Favaloro v. BJC Healthcare et al
MEMORANDUM AND ORDER -....IT IS HEREBY ORDERED that defendants BJC Healthcare, Barnes-Jewish Hospital, Rhonda Brandon, David Jacques, M.D., John Beatty, and Colleen Becker's motion for partial dismissal is GRANTED in part and DENIED in part. [Doc. 54] The motion is granted as to plaintiff's claims brought against defendants pursuant to the Missouri Human Rights Act; plaintiff's claims brought against defendants pursuant to the Americans with Disabilities Act; and plain tiff's claims brought against all individual defendants pursuant to Title VII of the Civil Rights Act of 1964. The motion is denied in all other respects. An appropriate Order of Partial Dismissal will accompany this Memorandum and Order.. Signed by District Judge Charles A. Shaw on 10/28/2015. (MRC)
UNITED STATES DISTRICT COURT
EASTERN DISTRICT OF MISSOURI
SALLY K. FAVALORO,
BJC HEALTHCARE, et al.,
No. 4:14-CV-284 CAS
MEMORANDUM AND ORDER
This matter is before the Court on defendants BJC Healthcare, Barnes-Jewish Hospital,
Rhonda Brandon, David Jacques, M.D., John Beatty, and Colleen Becker’s motion for partial
dismissal. Plaintiff Sally K. Favaloro, proceeding pro se, has not filed any response, and the time
for doing so has passed. For the following reasons, defendants’ motion will be granted in part and
denied in part.
Plaintiff, a former employee of Barnes-Jewish Hospital (“BJH”), filed the instant
employment discrimination case against BJH, BJC Healthcare and various individual defendants
alleging the following counts: hospital whistle blower wrongful termination (Count I); FMLA
interference and retaliation (Count II); MHRA and Title VII Retaliation (Count III); MHRA and
ADA disability discrimination (Count IV); conspiracy (Count V); defamation (Count VI); and
negligence per se (Count VII). Plaintiff alleges she was subjected to discrimination based on her
race and disability and that her termination was retaliatory. Plaintiff seeks compensatory and
Plaintiff worked for BJH from 2004 until her discharge in February 2012. On August 11,
2012, plaintiff filed a Charge of Discrimination with the Equal Employment Opportunity
Commission (“EEOC”) and the Missouri Commission on Human Rights (“MCHR”) against BJH,
claiming race discrimination, color discrimination, and retaliation. In the charge, plaintiff alleged
that her supervisor, defendant Colleen Becker, engaged in this unlawful discrimination. Plaintiff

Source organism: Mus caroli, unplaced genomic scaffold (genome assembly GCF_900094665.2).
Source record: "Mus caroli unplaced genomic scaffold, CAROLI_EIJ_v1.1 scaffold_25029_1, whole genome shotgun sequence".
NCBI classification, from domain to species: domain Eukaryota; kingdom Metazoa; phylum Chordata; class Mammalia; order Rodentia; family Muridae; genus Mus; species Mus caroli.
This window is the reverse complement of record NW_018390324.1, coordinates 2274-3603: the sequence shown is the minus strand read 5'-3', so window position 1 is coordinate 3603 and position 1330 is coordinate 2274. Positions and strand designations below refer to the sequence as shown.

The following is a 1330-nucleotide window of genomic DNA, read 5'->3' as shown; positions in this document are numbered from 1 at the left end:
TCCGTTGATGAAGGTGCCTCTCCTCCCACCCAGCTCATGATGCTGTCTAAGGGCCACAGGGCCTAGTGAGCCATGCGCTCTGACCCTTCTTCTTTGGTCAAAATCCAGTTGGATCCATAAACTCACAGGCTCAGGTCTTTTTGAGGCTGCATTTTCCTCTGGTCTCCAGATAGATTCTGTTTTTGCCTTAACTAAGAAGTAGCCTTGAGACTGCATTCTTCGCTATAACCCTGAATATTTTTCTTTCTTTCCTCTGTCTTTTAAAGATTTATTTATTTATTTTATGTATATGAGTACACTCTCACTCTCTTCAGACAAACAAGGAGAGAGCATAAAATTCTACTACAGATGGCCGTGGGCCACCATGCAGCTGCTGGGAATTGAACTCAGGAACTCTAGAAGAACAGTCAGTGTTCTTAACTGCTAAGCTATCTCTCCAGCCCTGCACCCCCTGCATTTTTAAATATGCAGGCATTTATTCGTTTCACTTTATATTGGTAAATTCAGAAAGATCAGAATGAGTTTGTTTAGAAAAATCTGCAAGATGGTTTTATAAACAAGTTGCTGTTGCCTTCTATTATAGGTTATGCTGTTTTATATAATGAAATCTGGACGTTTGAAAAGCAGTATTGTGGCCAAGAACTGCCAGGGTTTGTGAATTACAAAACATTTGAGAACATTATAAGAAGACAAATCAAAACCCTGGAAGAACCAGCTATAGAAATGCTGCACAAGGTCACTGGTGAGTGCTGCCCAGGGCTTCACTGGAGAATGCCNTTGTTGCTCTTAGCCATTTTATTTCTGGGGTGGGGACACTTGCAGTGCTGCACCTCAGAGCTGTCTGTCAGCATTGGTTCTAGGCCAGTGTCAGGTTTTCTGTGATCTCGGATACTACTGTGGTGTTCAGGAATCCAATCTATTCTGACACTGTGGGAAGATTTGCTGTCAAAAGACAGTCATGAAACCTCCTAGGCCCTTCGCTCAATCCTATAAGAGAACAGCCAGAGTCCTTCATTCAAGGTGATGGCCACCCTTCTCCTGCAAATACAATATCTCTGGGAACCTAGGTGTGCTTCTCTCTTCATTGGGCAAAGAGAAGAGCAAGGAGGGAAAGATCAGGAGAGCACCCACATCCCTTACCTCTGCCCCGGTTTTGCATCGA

states she was terminated by defendants John Beatty and Dr. David Jaques for attempting to report
this harassment to BJH’s President, Richard Leikweg. (Defs.’ Mot., Ex. A).
The EEOC and the MCHR investigated plaintiff’s claims of retaliation. Both agencies
dismissed her claims and issued her notice of her right to file a civil action within 90 days. The
MCHR issued its notice on October 16, 2013 and the EEOC issued its notice on November 14, 2013.
On February 18, 2014, plaintiff filed this action.
Defendants move to dismiss Counts III, IV, V, VI, and VII for failure to state a claim. In the
alternative, defendants request a more definite statement of Counts V, VI, and VII.
On a motion to dismiss, the Court accepts as true the factual allegations contained in the
complaint and grants the plaintiff the benefit of all reasonable inferences that can be drawn from
those allegations. See Lustgraaf v. Behrens, 619 F.3d 867, 872-73 (8th Cir. 2010). “To survive a
motion to dismiss, a complaint must contain sufficient factual matter, accepted as true, to ‘state a
claim to relief that is plausible on its face.’” Ashcroft v. Iqbal, 556 U.S. 662, 678 (2009) (quoting
Bell Atl. Corp. v. Twombly, 550 U.S. 544, 570 (2007)). “A claim has facial plausibility when the
plaintiff pleads factual content that allows the court to draw the reasonable inference that the
defendant is liable for the misconduct alleged.” Id.
Timeliness of Plaintiff’s Claims Under the MHRA, Title VII, and the ADA
In Counts III and IV, plaintiff asserts claims of retaliation and disability discrimination under
the MHRA, Title VII, and the ADA. Defendants move to dismiss these claims as untimely.
Because different calculations of time apply to claims under the MHRA and federal law, the Court
will discuss the MHRA and federal claims separately.
The MHRA states in relevant part: “Any action brought in court under this section shall be
filed within ninety days from the date of the commission’s notification letter to the individual but
no later than two years after the alleged cause occurred or its reasonable discovery by the alleged
injured party.” Mo. Rev. Stat § 213.111.1. The MCHR issued plaintiff a notice of right to sue on
October 16, 2013. Plaintiff did not file this cause of action until February 18, 2014, which was 125
days after the date of the commission’s notification letter to plaintiff. Because plaintiff waited more
than ninety days from the date of the commission’s letter, her claims of retaliation and
discrimination under the MHRA are untimely under that statute, and will be dismissed.
Title VII and ADA
Defendants also argue that plaintiff’s claims under Title VII and the ADA are untimely. For
support, they cite Title VII, which states that after administrative dismissal the EEOC “shall so
notify the person aggrieved and within ninety days after the giving of such notice a civil action may